• Discussion When trying to replicate innovation cluster model in India, several questions arise, such as;• Can a university drive t17he development of a cluster? What are the conditions essential to make a technical University- center of regional economic activity?• What is needed to increase social capital of a cluster?• In the absence of appropriate knowledge flows from local institutes, how could the cluster firms access external knowledge?• Can the public authorities prioritize support activities?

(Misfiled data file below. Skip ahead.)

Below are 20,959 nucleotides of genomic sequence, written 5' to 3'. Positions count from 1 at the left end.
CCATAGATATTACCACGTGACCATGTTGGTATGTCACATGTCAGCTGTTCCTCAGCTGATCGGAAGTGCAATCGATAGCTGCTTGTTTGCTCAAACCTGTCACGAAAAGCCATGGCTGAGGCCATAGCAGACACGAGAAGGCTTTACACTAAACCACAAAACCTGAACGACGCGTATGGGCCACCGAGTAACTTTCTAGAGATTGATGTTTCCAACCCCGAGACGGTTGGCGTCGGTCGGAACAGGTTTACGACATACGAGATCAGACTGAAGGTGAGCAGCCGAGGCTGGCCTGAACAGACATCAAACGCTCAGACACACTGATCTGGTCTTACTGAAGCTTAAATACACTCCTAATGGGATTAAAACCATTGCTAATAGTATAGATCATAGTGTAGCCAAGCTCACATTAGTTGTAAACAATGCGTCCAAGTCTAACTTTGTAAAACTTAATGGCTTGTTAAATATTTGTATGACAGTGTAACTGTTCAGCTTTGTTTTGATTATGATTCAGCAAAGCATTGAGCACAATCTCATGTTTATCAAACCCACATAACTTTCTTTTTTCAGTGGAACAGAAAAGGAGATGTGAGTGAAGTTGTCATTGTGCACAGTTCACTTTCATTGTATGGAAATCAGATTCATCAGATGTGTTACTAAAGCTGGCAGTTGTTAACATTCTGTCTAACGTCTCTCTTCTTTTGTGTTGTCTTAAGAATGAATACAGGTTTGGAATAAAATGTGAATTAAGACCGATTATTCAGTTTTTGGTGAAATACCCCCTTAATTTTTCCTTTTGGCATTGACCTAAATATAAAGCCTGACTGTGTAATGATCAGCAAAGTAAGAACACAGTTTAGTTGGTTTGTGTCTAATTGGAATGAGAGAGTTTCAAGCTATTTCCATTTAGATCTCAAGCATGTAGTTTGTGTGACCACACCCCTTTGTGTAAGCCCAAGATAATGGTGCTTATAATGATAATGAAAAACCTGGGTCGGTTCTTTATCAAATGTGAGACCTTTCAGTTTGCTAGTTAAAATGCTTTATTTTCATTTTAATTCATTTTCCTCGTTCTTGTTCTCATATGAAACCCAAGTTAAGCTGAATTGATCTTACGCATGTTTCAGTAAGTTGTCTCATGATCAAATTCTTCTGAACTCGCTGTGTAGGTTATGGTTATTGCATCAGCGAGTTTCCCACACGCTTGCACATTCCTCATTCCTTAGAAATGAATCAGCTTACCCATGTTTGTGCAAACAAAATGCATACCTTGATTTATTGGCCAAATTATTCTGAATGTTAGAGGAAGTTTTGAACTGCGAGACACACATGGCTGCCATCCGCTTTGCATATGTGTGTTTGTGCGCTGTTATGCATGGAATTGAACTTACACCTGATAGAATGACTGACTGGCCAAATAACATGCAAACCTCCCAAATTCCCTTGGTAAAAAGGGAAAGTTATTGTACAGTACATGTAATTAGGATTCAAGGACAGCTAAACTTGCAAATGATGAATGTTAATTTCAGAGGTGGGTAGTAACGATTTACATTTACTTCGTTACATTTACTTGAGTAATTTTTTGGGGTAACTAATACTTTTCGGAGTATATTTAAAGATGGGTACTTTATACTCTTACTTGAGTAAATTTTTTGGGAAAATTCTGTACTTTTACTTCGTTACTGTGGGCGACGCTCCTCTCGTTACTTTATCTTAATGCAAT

• E Book• The E Book `Promoting Innovation in Clusters- a guide book for promoting innovation in MSME clusters is now available as DVD. This book is authored by me along with Mukesh Gulati,Dr.Tamal Sarkar, Ranjan Singh, Keerthi Lal kala, Sourabh Gargav, Dr.Ashutosh Khanna. Contents:Chapter1: Overview of Clusters in India• Defining cluster• Presence of Clusters Globally• Presence of Clusters in India• Cluster Development in India, its Challenges and the Vision AheadChapter 2: Global Models of Innovation• Regional Innovation Clusters and the US Model of Innovation• European Model of Innovation• Asian Models of Innovation